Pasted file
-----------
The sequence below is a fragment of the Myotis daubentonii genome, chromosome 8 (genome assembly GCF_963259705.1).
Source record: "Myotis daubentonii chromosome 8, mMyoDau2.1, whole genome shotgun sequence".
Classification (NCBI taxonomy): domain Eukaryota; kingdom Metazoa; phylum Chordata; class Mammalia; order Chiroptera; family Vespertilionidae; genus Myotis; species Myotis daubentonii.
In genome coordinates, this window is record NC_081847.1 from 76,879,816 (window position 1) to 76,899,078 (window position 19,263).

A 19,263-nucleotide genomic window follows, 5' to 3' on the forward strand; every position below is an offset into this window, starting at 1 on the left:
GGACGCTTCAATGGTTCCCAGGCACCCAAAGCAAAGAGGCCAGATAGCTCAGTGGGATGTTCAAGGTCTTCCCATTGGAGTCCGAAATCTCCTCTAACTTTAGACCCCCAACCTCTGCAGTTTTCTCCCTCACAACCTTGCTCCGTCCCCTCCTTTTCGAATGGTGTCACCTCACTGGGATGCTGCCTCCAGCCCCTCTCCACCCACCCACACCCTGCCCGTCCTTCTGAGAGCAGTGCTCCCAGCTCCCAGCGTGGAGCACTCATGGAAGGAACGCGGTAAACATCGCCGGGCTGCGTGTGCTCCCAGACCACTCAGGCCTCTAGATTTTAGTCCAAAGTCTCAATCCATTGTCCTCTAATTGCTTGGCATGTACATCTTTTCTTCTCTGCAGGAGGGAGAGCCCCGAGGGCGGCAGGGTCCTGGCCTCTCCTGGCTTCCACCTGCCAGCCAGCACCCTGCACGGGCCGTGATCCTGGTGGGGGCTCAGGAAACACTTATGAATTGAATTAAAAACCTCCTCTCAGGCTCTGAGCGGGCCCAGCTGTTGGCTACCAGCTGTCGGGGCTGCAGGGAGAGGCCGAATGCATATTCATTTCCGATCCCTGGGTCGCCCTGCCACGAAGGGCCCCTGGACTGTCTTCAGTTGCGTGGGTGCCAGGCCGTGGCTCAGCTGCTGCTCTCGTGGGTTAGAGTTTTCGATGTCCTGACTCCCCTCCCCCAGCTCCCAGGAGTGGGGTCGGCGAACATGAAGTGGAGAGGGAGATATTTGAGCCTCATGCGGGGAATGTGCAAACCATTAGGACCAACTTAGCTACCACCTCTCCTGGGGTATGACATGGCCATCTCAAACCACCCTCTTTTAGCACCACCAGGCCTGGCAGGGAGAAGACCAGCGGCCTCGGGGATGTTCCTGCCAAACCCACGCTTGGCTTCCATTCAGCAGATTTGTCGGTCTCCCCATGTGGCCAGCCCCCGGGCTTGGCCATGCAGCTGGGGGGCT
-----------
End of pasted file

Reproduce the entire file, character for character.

The sequence below is a fragment of the Myotis daubentonii genome, chromosome 8 (genome assembly GCF_963259705.1).
Source record: "Myotis daubentonii chromosome 8, mMyoDau2.1, whole genome shotgun sequence".
Classification (NCBI taxonomy): domain Eukaryota; kingdom Metazoa; phylum Chordata; class Mammalia; order Chiroptera; family Vespertilionidae; genus Myotis; species Myotis daubentonii.
In genome coordinates, this window is record NC_081847.1 from 76,879,816 (window position 1) to 76,899,078 (window position 19,263).

A 19,263-nucleotide genomic window follows, 5' to 3' on the forward strand; every position below is an offset into this window, starting at 1 on the left:
GGACGCTTCAATGGTTCCCAGGCACCCAAAGCAAAGAGGCCAGATAGCTCAGTGGGATGTTCAAGGTCTTCCCATTGGAGTCCGAAATCTCCTCTAACTTTAGACCCCCAACCTCTGCAGTTTTCTCCCTCACAACCTTGCTCCGTCCCCTCCTTTTCGAATGGTGTCACCTCACTGGGATGCTGCCTCCAGCCCCTCTCCACCCACCCACACCCTGCCCGTCCTTCTGAGAGCAGTGCTCCCAGCTCCCAGCGTGGAGCACTCATGGAAGGAACGCGGTAAACATCGCCGGGCTGCGTGTGCTCCCAGACCACTCAGGCCTCTAGATTTTAGTCCAAAGTCTCAATCCATTGTCCTCTAATTGCTTGGCATGTACATCTTTTCTTCTCTGCAGGAGGGAGAGCCCCGAGGGCGGCAGGGTCCTGGCCTCTCCTGGCTTCCACCTGCCAGCCAGCACCCTGCACGGGCCGTGATCCTGGTGGGGGCTCAGGAAACACTTATGAATTGAATTAAAAACCTCCTCTCAGGCTCTGAGCGGGCCCAGCTGTTGGCTACCAGCTGTCGGGGCTGCAGGGAGAGGCCGAATGCATATTCATTTCCGATCCCTGGGTCGCCCTGCCACGAAGGGCCCCTGGACTGTCTTCAGTTGCGTGGGTGCCAGGCCGTGGCTCAGCTGCTGCTCTCGTGGGTTAGAGTTTTCGATGTCCTGACTCCCCTCCCCCAGCTCCCAGGAGTGGGGTCGGCGAACATGAAGTGGAGAGGGAGATATTTGAGCCTCATGCGGGGAATGTGCAAACCATTAGGACCAACTTAGCTACCACCTCTCCTGGGGTATGACATGGCCATCTCAAACCACCCTCTTTTAGCACCACCAGGCCTGGCAGGGAGAAGACCAGCGGCCTCGGGGATGTTCCTGCCAAACCCACGCTTGGCTTCCATTCAGCAGATTTGTCGGTCTCCCCATGTGGCCAGCCCCCGGGCTTGGCCATGCAGCTGGGGGGCT